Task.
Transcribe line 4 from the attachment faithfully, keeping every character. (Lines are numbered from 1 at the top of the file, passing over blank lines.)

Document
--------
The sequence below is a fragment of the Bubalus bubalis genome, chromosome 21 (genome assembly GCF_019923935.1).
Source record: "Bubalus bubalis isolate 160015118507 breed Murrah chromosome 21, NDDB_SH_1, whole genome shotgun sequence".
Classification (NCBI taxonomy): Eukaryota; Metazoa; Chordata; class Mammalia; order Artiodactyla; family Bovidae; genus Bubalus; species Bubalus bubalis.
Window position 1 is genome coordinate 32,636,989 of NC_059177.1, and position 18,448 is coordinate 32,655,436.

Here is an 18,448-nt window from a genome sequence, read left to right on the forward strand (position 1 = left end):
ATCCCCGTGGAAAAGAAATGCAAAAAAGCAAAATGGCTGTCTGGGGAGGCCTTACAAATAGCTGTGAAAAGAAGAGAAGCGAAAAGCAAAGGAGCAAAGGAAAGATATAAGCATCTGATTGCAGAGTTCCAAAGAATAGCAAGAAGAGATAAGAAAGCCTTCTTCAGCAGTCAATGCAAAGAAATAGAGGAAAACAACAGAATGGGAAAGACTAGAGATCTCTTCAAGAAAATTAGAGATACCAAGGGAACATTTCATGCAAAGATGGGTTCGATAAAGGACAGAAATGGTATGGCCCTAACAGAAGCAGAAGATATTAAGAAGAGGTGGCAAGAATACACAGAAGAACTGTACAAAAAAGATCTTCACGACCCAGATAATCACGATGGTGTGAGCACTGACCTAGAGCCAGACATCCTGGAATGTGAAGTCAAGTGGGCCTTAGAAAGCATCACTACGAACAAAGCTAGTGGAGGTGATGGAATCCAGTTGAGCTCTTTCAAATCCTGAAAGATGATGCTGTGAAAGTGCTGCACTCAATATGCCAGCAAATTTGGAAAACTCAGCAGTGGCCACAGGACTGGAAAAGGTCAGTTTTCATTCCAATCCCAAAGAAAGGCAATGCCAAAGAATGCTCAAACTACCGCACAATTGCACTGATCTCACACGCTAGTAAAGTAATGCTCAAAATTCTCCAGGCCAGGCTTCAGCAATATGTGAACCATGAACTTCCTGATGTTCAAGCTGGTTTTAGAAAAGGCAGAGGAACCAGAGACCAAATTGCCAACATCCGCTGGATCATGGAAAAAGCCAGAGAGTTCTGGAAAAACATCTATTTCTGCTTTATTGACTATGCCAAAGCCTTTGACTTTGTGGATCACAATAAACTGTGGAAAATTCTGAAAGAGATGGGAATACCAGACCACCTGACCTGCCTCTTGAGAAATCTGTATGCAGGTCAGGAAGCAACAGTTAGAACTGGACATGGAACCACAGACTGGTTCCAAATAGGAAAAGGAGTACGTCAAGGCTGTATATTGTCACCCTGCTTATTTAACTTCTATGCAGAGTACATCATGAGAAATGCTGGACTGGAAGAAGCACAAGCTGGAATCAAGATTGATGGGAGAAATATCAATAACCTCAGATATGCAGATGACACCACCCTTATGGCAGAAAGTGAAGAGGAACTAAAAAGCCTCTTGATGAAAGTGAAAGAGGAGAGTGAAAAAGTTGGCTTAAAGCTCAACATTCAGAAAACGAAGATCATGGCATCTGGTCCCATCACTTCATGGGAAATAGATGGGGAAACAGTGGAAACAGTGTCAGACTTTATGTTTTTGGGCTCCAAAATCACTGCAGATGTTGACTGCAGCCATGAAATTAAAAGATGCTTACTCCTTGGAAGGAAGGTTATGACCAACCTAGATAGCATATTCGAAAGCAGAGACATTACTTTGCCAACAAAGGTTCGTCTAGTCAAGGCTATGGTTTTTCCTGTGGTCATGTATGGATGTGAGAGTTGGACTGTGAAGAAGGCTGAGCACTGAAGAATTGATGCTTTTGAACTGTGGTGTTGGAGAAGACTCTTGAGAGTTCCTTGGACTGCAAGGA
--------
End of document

Window position 1 is genome coordinate 32,636,989 of NC_059177.1, and position 18,448 is coordinate 32,655,436.